Fresno State Could Lose Donors After Professor Called Barbara Bush "Racist"


California State University at Fresno is trying to do damage control after a professor insulted Barbara Bush in a Twitter rant just hours after the former first lady passed away. In one tweet, she said: "Barbara Bush was a generous and smart and amazing racist who, along with her husband, raised a war criminal.  F*** outta here with your nice words.” She continued her attack in a second tweet that read: "I'm happy the witch is dead. Can’t wait for the rest of her family to fall to their demise the way 1.5 million Iraqis have.” 

Jarrar engaged with people who criticized her comments and called for her to lose her job. At one point she boasted that she could not be fired because she is a tenured professor at the university. After some users on social media posted her work number and email address, she replied with the phone number for a crisis hotline at Arizona State University, which was flooded with angry calls. 

The school distanced itself from Randa Jarrar's comments but said it supported her right as a private citizen to say them. Now, the school could lose money after prominent donors said they are reconsidering how much money they will give to the school. 

Ed Dunkel Jr. is a big donor to the school and is a member of the President's Circle for Excellence which recognizes donors. He told the Fresno Bee that while he has not decided if he will pull his donations over Jarrar's comments, other alumni are concerned and some might not let their children attend the school.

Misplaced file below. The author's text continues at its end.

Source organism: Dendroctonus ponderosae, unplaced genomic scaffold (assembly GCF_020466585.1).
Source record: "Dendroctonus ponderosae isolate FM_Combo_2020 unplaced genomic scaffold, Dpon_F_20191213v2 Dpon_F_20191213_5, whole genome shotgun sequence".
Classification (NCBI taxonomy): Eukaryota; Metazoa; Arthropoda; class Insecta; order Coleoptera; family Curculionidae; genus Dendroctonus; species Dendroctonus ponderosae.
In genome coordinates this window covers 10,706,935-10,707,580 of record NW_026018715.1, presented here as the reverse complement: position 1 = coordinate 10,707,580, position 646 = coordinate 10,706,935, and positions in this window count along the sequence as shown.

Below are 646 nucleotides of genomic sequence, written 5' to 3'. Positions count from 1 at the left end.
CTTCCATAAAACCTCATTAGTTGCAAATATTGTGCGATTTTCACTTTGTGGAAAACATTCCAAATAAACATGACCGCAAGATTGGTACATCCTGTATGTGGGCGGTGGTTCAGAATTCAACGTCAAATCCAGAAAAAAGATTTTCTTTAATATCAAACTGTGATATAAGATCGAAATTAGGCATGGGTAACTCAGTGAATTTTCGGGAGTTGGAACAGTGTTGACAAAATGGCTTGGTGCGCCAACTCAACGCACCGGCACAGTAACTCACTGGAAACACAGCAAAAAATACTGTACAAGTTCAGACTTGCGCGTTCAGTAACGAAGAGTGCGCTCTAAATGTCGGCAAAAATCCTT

"But candidly, I have a lot of friends that I've been talking to, and these are people who donate now and talking about holding back, and some are even questioning whether to send their kids to Fresno State."

Fresno State President Joseph Castro said he has been in constant communication with alumni and donors and said they are outraged by her comments. 

"They're outraged, and I'm outraged as well," he added. "This is behavior that is unacceptable as a university that models the development of leaders. We just cannot tolerate it."

But, despite the outrage, Castro said he is not worried about losing donations over Jarrar's comments. He said that while people have made threats on social media to cut back on their financial contributions, none of the people he spoke too suggested they would stop giving money to the school.

"I've seen some things on social media, but no one has said that to me directly," Castro told The Bee. "The conversations I'm having are more about their concern, and I share that concern. I understand where they're coming from. I'm asking them for understanding here as we work through the complexities of this issue."


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